Wednesday, April 2, 2014

Living Alone Linked with Higher Risk of Melanoma Death in Men

A photograph of the cancerous mole.

Men who live alone may have a higher risk of dying from the skin cancer melanoma compared with men who live with a partner, a new study from Sweden finds.

Researchers looked at data on more than 27,000 people diagnosed with melanoma in Sweden between 1990 and 2007, and examined their risk of dying in relation to their cohabitation status at the time of diagnosis.

Of about 13,400 men with melanoma, about 2,400, or 17 percent, died during the study period.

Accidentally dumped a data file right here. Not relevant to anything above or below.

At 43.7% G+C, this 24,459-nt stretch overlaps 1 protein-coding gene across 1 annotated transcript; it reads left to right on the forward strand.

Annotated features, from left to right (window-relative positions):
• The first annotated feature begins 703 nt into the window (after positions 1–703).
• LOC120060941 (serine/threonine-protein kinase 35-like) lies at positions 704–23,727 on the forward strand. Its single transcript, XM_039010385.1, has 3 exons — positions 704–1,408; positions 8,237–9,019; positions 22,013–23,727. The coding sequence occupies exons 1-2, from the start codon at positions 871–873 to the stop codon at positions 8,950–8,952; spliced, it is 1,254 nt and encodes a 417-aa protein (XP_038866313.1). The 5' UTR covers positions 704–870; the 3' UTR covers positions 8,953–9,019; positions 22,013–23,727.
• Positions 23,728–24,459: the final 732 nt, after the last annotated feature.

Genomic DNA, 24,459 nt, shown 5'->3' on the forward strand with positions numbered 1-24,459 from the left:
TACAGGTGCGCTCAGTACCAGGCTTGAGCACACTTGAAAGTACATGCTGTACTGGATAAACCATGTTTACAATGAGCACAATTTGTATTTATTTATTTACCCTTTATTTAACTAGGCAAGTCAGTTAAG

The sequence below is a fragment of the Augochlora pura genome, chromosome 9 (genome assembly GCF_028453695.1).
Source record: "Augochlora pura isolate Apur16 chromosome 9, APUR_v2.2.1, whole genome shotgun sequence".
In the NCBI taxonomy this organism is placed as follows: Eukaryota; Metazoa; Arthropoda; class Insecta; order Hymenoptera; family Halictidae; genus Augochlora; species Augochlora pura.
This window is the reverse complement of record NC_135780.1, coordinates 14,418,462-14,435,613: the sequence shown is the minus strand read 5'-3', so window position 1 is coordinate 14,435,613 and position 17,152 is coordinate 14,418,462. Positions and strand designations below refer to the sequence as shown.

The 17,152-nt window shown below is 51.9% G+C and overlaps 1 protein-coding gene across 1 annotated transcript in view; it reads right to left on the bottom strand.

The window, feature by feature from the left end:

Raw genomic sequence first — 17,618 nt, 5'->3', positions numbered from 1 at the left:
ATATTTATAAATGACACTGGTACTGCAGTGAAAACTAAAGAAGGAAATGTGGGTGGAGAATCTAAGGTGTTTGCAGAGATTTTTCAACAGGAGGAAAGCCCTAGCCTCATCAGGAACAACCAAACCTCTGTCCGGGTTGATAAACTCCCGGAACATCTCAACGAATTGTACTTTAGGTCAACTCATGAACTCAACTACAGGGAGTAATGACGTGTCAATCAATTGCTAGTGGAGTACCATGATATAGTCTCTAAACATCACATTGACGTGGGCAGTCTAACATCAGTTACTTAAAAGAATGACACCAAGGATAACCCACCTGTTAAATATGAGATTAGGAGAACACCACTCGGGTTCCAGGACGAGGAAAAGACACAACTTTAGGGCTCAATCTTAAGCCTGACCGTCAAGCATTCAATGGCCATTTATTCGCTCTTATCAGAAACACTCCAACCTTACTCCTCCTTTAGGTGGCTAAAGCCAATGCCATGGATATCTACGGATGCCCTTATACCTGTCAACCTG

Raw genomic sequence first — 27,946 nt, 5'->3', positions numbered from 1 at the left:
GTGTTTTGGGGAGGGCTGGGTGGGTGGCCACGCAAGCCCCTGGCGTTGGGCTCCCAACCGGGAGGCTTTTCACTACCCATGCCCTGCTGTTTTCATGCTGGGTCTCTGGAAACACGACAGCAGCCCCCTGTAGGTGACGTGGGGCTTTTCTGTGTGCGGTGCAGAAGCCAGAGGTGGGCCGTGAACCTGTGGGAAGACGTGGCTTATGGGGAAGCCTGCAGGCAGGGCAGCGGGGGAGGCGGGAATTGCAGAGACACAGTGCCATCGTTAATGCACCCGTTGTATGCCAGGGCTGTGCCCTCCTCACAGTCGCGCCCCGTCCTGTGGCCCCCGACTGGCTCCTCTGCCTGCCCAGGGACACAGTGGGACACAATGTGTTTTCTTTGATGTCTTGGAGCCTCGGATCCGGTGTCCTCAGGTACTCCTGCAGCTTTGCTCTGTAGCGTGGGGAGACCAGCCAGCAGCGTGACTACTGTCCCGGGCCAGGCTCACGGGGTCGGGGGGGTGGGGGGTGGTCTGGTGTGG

The researchers found that among men with melanoma, those living alone were 30 to 50 percent more likely to die from melanoma compared with those living with a partner at the time of their diagnosis. [10 Do's and Don'ts to Reduce Your Risk of Cancer]

The results held after controlling for factors that could affect the outcome of melanoma, such as the patient's gender and educational level, and the location of the tumor on the body, according to the study, published today (April 1) in the Journal of Oncology.

Part of the reason patients who lived alone had a higher risk of dying from melanoma is their cancer was more advanced when it was diagnosed, said study researcher Dr. Hanna Eriksson, of the Karolinska Institute in Sweden.

The results were similar in men of all ages, regardless of their level of education and place of residence, she said.

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